was carried by the balloon to 70,000 feet. It fired, the second stage fired, and everything went blank. We did that twice. Then JPL told us that although the rocket may be at 150,000 feet or so, it still has a great deal of heating that will burn through the tail fins and the nose cone.

Three or four days later, the small rocket that is on the top of the rocket exploded on deck, severely injuring our Navy representative who is up there, right behind me. We got him to shore, he made a complete recovery but I had to come down to Washington and face the Navy. I must say in all of my years, I have never been dressed-down quite as strongly as they did. And with me already feeling very badly about the whole thing. There were roughly 100 Rockoon flights in six expeditions started in 1952, and they were great fun. A lot of the experiments were done, ionization chambers, single Geiger counters, double and the shielded Geiger counters; the same experiments that we would later fly on satellites.

THE FIRST SATELLITES

There was a very interesting study done in 1946 by the RAND project that stated that although the crystal ball into the future is cloudy, two things seem clear: “A satellite vehicle with appropriate instrumentation can be expected to be one of the most potent scientific tools for the 20th century. The achievement of a satellite craft by the United States would inflame the imagination of mankind, and would probably produce repercussions in the world comparable to the explosion of the atomic bomb.” Neither of these statements were over-statements by any stretch of the imagination, as proved to be the case when the Soviets launched a satellite first, and there were worldwide repercussions that the Soviets were ahead of us.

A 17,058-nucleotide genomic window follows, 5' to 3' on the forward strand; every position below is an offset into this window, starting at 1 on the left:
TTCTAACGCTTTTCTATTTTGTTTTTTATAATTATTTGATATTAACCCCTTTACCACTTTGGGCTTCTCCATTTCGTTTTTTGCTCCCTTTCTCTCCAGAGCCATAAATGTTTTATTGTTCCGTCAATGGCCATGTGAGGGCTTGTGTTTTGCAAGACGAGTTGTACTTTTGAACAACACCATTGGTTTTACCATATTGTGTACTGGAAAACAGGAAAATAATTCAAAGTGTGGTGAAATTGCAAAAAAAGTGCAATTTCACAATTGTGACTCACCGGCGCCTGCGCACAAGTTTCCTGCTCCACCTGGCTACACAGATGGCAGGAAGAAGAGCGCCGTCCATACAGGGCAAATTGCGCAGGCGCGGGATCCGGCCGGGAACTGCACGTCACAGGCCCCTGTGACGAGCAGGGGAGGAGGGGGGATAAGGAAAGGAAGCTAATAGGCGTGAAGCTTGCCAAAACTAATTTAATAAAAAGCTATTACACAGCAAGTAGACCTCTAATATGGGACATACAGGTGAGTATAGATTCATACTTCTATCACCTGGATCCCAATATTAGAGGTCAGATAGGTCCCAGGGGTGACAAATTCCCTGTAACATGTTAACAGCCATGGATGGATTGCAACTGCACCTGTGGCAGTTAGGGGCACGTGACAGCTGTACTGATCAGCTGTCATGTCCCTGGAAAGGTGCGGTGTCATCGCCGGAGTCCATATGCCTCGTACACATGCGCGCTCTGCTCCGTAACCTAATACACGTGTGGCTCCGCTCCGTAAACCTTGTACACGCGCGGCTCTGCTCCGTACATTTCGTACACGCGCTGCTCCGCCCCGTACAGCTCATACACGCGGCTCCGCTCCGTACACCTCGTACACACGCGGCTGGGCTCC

Starting in 1954, with the development of ICBMs, it became obvious that a satellite could be launched if you had the will to do it. The U.S. proposed through its International Geophysical Coordination (IGY ) committee that they would launch a satellite during the IGY period in 1957 to 1958, and the Soviets came back saying they too were going to launch a satellite. We were distinctly told what their intentions were. They were going to launch Sputnik, as shown in Figure 9.5. Our reaction was one of surprise and dismay, as shown by the strong reaction in Life Magazine.

The Soviet who made Sputnik happen was Sergey Korolyov, who had spent World War II in a Soviet

FIGURE 9.5 Left to right: Sputnik 1 (courtesy of NASA National Space Science Data Center); Smithsonian Observatory scientists working at Massachusetts Institute of Technology trying to calculate Sputniks orbit, cover of LIFE magazine, October, 21, 1957 (photo by Dmitri Kessel/Life Magazine, Copyright Time Inc./Time Life Pictures/Getty Images); and Sergey Korolyov (courtesy of NASA).

FIGURE 9.5 Left to right: Sputnik 1 (courtesy of NASA National Space Science Data Center); Smithsonian Observatory scientists working at Massachusetts Institute of Technology trying to calculate Sputnik’s orbit, cover of LIFE magazine, October, 21, 1957 (photo by Dmitri Kessel/Life Magazine, Copyright Time Inc./Time Life Pictures/Getty Images); and Sergey Korolyov (courtesy of NASA).



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